In this region of code that is locking out other clients, I don't see
table->lock set to TL_WRITE_ALLOW_WRITE, even though store_lock does
so. It does not seem to be working.
Here is the big question. If we change the code somehow such that for
our engine, the below if-clause evaluates to FALSE, would that be ok?
if (lock_type == TL_WRITE && table->table->s->version)
DBUG_PRINT("admin", ("removing table from cache"));
const char *old_message=thd->enter_cond(&COND_refresh, &LOCK_open,
"Waiting to get writelock");
On Wed, Dec 28, 2011 at 5:09 AM, Michael Widenius <monty@stripped> wrote:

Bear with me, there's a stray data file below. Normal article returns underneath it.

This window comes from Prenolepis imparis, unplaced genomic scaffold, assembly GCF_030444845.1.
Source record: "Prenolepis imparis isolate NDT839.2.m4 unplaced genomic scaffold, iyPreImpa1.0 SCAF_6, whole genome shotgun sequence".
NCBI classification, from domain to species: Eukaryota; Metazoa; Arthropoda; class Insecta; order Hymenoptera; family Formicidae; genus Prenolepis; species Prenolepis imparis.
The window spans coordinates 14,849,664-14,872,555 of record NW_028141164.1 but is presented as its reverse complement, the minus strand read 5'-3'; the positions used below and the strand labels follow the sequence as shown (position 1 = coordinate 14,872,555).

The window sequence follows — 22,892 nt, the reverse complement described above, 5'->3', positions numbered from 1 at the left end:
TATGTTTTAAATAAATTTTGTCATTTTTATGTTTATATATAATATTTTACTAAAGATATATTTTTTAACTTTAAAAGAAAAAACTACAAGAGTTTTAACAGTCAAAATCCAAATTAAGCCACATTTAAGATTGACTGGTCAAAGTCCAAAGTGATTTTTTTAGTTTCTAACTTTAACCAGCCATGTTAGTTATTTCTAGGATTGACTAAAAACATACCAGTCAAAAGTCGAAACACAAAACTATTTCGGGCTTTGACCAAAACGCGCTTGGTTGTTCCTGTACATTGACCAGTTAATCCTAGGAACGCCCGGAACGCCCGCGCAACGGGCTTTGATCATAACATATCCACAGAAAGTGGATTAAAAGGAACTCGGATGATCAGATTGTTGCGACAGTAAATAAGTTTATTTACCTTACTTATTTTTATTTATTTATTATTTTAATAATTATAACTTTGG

>>>>>> "Zardosht" == Zardosht Kasheff <zardosht@stripped>
> Zardosht> How can a storage engine allow access to a table by other clients while
> Zardosht> optimize is running?
> Zardosht> I think the issue here is that even if the storage
> Zardosht> engine could theoretically allow access to the table by other clients
> Zardosht> running an optimize, there is no way for the storage engine to tell
> Zardosht> that this is ok. Setting the lock type to TL_WRITE_ALLOW_WRITE in
> Zardosht> handler::store_lock does not work
> By doing it either of these ways:
> - Return at once from handler::optimize() and then run optimize in the
> background in the storage engine.
> - Change mysql_admin_table() to check for 'table->lock_type' instead
> of 'lock_type' in the code. This should allow the storage engine to
> change to use TL_WRITE_ALLOW_WRITE in handler::store_lock().
> Please check if the later works for you, in which case I will do the
> above change in MariaDB.